Residents in Nantou County’s Yuchi Township (魚池) are calling on the county government to eradicate giant snakehead fish from Sun Moon Lake (日月潭) while they are still juveniles, as their population is set to explode this year.
The giant snakehead, or Channa micropeltes, is a carnivorous fish that can grow longer than 1.3m and weigh up to 24kg.
It is the most aggressive in the snakehead family, often swarming to prey on other fish, crustaceans, amphibians, small reptiles and even small birds and mammals.
Photo: Hsieh Chieh-yu, Taipei Times
Their numbers have grown rapidly since being introduced to Sun Moon Lake, threatening many indigenous species of fish and shrimp, and are expected to reach as many as 2,000 this year.
As opposed to the gray-black appearance of mature members of the species, juveniles are bright red-orange and clump together in large balls that float near the surface of the water.
The Nantou County Bureau of Agricultural Affairs last year cooperated with National Tsing Hua University on using electrofishing to catch the “fish balls.”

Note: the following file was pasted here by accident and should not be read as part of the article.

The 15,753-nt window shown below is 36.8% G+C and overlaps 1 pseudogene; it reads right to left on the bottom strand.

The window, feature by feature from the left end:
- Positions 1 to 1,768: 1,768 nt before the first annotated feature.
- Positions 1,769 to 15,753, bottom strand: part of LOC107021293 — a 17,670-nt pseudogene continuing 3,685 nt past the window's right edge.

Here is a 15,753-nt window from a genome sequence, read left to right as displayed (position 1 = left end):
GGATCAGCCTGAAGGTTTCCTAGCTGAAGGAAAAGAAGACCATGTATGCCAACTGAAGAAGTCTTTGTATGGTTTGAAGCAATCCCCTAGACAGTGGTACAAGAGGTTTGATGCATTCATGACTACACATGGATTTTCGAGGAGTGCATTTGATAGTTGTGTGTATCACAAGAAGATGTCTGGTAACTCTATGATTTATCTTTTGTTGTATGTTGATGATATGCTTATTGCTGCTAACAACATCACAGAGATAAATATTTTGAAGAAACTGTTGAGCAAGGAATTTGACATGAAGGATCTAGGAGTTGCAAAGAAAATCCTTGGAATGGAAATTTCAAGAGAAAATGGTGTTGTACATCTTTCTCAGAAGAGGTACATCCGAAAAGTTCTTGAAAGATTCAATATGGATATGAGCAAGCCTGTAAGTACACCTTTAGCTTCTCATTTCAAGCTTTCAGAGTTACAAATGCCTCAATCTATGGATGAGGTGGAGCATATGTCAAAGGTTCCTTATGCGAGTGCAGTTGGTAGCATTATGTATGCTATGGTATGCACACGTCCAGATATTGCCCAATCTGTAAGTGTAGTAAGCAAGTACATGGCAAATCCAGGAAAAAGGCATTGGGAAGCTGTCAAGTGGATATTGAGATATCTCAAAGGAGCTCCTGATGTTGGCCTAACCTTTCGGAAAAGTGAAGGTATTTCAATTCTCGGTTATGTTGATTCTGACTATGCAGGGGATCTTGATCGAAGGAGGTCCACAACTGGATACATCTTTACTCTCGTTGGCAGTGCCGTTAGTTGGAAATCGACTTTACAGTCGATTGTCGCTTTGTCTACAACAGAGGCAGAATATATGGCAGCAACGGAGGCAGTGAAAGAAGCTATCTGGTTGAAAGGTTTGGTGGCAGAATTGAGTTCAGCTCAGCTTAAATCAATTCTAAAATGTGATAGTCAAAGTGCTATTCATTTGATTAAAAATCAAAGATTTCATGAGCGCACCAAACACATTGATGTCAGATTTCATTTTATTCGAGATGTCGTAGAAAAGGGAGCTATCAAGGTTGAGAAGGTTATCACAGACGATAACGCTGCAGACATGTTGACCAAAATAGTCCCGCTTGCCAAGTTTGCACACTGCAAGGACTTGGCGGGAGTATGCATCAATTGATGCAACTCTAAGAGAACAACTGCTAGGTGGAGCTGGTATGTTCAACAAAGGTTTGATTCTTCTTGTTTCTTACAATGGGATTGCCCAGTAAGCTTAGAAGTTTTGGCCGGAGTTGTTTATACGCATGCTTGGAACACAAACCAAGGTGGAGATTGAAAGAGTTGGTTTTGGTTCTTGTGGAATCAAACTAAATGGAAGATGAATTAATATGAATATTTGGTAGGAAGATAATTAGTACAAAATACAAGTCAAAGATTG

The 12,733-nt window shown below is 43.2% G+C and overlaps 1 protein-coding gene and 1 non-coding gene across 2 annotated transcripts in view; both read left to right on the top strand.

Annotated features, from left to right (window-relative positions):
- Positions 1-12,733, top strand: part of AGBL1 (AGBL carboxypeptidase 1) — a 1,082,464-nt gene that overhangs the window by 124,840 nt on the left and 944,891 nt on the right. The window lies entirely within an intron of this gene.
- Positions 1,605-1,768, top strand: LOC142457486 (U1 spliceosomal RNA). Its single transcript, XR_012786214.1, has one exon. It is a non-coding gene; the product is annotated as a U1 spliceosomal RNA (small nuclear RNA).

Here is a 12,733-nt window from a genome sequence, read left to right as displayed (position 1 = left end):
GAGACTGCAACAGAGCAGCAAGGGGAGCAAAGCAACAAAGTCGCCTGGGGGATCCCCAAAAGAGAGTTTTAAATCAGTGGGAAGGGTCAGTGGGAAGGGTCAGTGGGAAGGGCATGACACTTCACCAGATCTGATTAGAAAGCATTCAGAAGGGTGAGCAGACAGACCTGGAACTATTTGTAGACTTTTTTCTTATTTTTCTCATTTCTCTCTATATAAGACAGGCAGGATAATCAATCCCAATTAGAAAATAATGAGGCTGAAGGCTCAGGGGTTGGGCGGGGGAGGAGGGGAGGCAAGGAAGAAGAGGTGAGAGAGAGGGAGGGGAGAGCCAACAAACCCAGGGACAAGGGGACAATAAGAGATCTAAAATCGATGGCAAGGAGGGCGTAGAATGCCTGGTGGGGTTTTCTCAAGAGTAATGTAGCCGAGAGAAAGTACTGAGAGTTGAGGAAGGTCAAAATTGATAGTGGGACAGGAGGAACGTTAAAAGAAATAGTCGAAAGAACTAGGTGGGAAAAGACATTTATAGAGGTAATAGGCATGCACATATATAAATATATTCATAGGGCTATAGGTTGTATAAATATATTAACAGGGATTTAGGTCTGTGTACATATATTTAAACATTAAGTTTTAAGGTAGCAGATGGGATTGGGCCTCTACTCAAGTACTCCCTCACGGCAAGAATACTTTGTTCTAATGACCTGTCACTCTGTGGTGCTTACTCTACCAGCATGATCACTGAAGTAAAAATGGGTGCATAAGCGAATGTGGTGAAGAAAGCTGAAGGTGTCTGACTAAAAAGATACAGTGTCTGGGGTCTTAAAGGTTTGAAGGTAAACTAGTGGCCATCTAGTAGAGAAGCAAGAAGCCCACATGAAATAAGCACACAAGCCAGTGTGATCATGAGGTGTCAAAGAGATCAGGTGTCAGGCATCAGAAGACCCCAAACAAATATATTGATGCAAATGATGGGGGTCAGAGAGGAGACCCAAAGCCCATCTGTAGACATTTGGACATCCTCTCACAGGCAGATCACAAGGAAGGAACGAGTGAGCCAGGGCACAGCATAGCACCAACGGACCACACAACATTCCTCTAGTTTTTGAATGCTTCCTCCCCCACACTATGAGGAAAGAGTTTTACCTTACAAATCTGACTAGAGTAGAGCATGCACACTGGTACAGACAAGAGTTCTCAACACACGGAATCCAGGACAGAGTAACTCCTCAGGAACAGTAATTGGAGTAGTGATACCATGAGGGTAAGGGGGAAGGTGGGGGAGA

After being informed by fishers about juveniles appearing on the lake, the bureau on Saturday said that it sent personnel to round them up using the same method.
They were not as successful as last year, likely due to increased vigilance by the adults, it said.
They are hiding in deeper waters with more cover from aquatic plants and fallen branches, making it difficult for boats to approach and use electrofishing methods to nab them, it said.
The bureau said that it has asked fishers to wait until the fish move to more open waters.
Many people keep juvenile giant snakeheads due to their color, but release them into the wild after they become adults, where they become the “ecological assassins” of Sun Moon Lake, the bureau said, urging people not to release pets into the wild, regardless of the species.
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